Chilean shipping giant CSAV has reduced its losses by 31.3 percent.
In the first quarter of 2013 the company made a loss of US$96 million, for the first quarter of 2014, that figure was $65.9 million.
Given that the company managed to reduce its losses 46 percent over the year from 2012-2013, it appears to be sailing steadily in the right direction.
However, when it’s taken into account that CSAV included a provision of $40m for antitrust investigations into breaches of free-market competition regulations in their car carrier arm, the loss recovery figures actually stay virtually static on the previous year.
This potentially signals a levelling out in the recovery process.
The news arises at a turbulent time for the shipping industry, with volatile freight rates and considerable overcapacity threatening the delicate balance of progression.
In an attempt to further solidify their position, CSAV signed a Memoriam of Understanding with Hapag-Lloyd, merging their container shipping arm of the industry with the German company in early 2014.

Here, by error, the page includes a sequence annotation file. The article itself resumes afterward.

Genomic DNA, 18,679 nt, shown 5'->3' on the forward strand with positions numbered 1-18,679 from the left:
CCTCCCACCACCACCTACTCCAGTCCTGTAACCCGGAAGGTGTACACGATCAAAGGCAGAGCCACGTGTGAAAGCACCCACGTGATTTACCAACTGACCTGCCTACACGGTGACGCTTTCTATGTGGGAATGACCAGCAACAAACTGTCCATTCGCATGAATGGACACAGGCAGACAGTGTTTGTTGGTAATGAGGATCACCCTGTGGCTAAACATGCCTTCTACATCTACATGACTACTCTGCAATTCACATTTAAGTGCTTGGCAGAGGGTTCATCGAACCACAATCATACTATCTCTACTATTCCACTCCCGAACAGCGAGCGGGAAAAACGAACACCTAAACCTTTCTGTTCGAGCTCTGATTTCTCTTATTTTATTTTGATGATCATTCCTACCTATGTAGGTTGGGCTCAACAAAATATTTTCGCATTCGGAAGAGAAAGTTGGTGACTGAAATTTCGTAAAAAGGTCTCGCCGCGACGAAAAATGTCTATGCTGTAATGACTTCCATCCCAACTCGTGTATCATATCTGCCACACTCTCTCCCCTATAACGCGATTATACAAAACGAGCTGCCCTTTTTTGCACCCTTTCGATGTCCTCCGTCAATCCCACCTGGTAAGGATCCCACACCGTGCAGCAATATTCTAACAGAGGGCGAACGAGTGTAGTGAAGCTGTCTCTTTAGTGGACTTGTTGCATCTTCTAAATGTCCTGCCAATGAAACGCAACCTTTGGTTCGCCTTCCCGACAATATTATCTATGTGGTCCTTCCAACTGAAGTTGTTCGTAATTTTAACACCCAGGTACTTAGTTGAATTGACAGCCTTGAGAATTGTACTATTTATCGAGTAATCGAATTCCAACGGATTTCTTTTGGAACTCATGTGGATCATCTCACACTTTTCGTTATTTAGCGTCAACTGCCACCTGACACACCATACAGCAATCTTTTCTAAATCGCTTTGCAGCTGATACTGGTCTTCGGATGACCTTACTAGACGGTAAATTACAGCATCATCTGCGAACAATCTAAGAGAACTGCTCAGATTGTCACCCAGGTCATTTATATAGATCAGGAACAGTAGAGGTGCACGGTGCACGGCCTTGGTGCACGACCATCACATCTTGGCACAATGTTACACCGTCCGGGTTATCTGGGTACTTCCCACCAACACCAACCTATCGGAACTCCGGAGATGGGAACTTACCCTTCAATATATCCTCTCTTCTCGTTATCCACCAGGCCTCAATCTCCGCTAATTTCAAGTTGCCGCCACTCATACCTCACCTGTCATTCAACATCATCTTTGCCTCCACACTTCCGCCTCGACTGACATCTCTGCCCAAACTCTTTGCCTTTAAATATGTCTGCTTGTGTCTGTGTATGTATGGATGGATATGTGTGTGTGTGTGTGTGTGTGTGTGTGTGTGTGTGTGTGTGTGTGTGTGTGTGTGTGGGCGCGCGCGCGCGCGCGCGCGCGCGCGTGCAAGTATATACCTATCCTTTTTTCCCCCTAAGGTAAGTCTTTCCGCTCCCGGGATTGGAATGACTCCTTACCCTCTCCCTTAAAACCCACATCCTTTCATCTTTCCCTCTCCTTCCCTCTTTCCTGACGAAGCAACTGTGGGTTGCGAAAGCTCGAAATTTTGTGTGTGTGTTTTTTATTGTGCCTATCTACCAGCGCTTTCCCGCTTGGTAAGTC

Tradewinds reports that the CSAV-Hapag Lloyd merger is set to only achieve a 5.6 percent market share, which means there’s a vast distance between the actual and projected market share of 30 percent.
There is cause for positivity at CSAV though, despite freight rates falling by 10.6 percent since the first quarter in 2013, the volume carried by the company rose by 1.8 percent in the same period.
Chief executive of CSAV, Oscar Hasbún, noted “In the context of a very complex freight rate scenario for the industry, our company continues to show a significant improvement in its cost structure, which allows us to absorb part of the freight reduction.”